I don’t know what the point of the article is. Sri Lanka is a great place either to visit as a tourist, or to live in especially Colombo if you got the money.

  3. NeelaMahaYoda Says:

    Rohan Jay

    I understand your point of view, as you say, most of the time you stay in Colombo perhaps in an Air Conditioned room with proper amenities.

    But if you plan to visit the historical places and Buddhist temples, do you know that you will be consider as a tourist if you don’t carry your local ID or Sri Lankan Passport and have to pay hefty admission fees for almost everywhere you go.

    For example, admission fee for Sigiriya is Rs4500 (US$30), which is much higher (200%)than the admission fee of well-known places like Machu Picchu in Peru

    Even if you pay Rs4500 of admission fee, be careful, they don’t have even a decent facility to answer the call of nature. You may be asked to go to the nearest bush.

    Where else in the world you come across Buddhist temples where hefty admission fees are charged to participate in Buddhist religious activities.

    They should stop commercialising the most reverend and historical temples like Temple of the Tooth relics in Kandy (admission fee USD15 (Rs2250) , Sri Maha Bodhi (admission fee USD5 (Rs750) and Ruwanweli Dagaba and Ancient City of Anuradhapura (admission fee USD25 (Rs3750) and Historic Dambulla Cave Temples(admission fee USD10 (Rs1500). Ancient City of Polonnaruwa (admission fee USD25 (Rs3750), Ritigala Buddhist monastery and mountain (admission fee USD5 (Rs750), Medirigiriya Vatadage (admission fee USD5 (Rs750), Isurumuniya, Anuradhapura (admission fee USD5 (Rs750), Mihinthale, Anuradhapura (admission fee USD10 (Rs1500). Avukana Buddha statue, Kekirawa(admission fee USD10 (Rs1500). Mulkirigala Rock Temple (admission fee USD5 (Rs750),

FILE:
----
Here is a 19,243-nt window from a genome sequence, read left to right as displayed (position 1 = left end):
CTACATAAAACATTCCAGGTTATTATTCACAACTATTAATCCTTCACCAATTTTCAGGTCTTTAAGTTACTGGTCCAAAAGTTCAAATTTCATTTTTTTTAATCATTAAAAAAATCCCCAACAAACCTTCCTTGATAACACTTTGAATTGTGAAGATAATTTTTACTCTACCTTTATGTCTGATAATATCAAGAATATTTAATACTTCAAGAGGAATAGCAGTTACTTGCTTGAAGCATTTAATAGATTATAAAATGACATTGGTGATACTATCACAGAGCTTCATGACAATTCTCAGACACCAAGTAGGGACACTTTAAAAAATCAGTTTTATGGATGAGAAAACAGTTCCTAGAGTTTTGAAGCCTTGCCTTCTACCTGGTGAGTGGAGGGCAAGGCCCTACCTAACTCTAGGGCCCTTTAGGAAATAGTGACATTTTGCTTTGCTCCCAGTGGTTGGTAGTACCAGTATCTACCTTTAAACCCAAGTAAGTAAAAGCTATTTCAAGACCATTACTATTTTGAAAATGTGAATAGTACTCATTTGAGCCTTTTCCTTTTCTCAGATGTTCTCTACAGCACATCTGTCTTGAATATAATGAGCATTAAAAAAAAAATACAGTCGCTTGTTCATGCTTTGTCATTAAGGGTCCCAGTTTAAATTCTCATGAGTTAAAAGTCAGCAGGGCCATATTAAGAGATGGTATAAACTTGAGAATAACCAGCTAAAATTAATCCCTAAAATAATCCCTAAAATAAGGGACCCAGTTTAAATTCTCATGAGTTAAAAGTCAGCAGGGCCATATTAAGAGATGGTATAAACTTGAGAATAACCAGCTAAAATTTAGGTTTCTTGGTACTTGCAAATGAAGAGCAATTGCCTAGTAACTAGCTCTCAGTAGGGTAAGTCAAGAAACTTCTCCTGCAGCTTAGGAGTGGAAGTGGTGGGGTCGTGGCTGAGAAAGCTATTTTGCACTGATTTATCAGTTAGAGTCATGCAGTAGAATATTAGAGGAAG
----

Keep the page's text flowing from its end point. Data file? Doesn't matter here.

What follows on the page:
It is a disgrace to the Buddhist community in Sri Lanka to allow these things to happen.

    On the other hand, If you get sick while in Sri Lanka, be careful, the private hospitals will rip you off mercilessly if you don’t carry your international health insurance policy to protect you. Even with that You may have difficulty in claiming your money back from the insurance company, because private hospitals can order unnecessary investigations like CT scans and laboratory tests etc. which you cannot justify